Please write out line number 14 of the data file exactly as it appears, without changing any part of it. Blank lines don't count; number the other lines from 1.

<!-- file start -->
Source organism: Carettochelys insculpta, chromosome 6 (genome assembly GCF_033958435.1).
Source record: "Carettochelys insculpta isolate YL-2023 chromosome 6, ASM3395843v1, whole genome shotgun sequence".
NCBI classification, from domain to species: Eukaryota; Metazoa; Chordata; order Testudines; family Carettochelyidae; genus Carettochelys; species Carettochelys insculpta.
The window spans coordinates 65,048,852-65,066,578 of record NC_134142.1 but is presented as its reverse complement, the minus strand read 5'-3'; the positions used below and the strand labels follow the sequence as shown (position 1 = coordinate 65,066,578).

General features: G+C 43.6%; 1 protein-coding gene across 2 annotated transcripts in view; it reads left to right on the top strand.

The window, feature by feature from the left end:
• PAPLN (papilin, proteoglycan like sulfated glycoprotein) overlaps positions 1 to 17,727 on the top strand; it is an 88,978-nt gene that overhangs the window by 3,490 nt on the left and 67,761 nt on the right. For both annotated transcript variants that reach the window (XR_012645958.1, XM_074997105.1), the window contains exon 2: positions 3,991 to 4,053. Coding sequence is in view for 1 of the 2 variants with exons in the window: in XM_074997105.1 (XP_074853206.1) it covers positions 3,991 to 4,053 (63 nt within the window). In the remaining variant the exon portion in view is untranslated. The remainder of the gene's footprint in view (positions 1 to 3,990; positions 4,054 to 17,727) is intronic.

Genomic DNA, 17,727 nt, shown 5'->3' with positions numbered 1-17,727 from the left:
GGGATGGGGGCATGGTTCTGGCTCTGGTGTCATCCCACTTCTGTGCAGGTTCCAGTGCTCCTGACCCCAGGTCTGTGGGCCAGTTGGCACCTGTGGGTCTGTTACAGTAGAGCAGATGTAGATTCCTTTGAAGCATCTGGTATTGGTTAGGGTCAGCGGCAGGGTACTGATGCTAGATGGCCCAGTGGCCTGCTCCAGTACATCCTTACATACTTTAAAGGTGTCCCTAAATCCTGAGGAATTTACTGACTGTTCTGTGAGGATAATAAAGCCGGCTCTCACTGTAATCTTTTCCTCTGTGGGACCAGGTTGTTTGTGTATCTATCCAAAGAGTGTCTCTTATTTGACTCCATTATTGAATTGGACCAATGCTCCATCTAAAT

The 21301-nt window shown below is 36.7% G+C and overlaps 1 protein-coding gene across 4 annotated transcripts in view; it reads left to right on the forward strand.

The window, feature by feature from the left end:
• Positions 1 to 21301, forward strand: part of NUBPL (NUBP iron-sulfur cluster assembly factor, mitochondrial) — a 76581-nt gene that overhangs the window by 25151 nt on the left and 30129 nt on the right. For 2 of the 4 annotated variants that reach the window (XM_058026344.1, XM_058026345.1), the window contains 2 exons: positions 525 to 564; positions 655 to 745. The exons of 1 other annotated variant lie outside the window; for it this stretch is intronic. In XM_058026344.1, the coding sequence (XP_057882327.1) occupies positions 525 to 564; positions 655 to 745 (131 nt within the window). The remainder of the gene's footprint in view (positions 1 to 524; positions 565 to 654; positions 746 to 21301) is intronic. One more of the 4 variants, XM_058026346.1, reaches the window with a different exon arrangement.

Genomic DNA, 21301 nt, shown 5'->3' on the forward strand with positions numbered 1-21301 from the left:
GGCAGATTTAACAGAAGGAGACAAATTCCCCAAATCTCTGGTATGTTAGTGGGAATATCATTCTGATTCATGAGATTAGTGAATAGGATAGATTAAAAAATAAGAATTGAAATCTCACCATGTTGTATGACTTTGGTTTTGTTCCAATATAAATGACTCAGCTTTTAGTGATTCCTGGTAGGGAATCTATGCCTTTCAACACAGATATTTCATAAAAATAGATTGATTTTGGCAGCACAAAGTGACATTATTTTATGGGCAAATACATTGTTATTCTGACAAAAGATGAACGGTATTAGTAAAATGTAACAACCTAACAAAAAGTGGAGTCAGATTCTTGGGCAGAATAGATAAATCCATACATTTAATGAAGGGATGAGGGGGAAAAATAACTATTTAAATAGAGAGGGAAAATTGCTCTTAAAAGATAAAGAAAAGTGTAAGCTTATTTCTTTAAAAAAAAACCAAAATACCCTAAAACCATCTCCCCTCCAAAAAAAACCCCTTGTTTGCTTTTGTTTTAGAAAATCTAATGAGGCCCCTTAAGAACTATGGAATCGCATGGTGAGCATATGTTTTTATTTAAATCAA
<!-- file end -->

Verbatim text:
GGCAGATTTAACAGAAGGAGACAAATTCCCCAAATCTCTGGTATGTTAGTGGGAATATCATTCTGATTCATGAGATTAGTGAATAGGATAGATTAAAAAATAAGAATTGAAATCTCACCATGTTGTATGACTTTGGTTTTGTTCCAATATAAATGACTCAGCTTTTAGTGATTCCTGGTAGGGAATCTATGCCTTTCAACACAGATATTTCATAAAAATAGATTGATTTTGGCAGCACAAAGTGACATTATTTTATGGGCAAATACATTGTTATTCTGACAAAAGATGAACGGTATTAGTAAAATGTAACAACCTAACAAAAAGTGGAGTCAGATTCTTGGGCAGAATAGATAAATCCATACATTTAATGAAGGGATGAGGGGGAAAAATAACTATTTAAATAGAGAGGGAAAATTGCTCTTAAAAGATAAAGAAAAGTGTAAGCTTATTTCTTTAAAAAAAAACCAAAATACCCTAAAACCATCTCCCCTCCAAAAAAAACCCCTTGTTTGCTTTTGTTTTAGAAAATCTAATGAGGCCCCTTAAGAACTATGGAATCGCATGGTGAGCATATGTTTTTATTTAAATCAA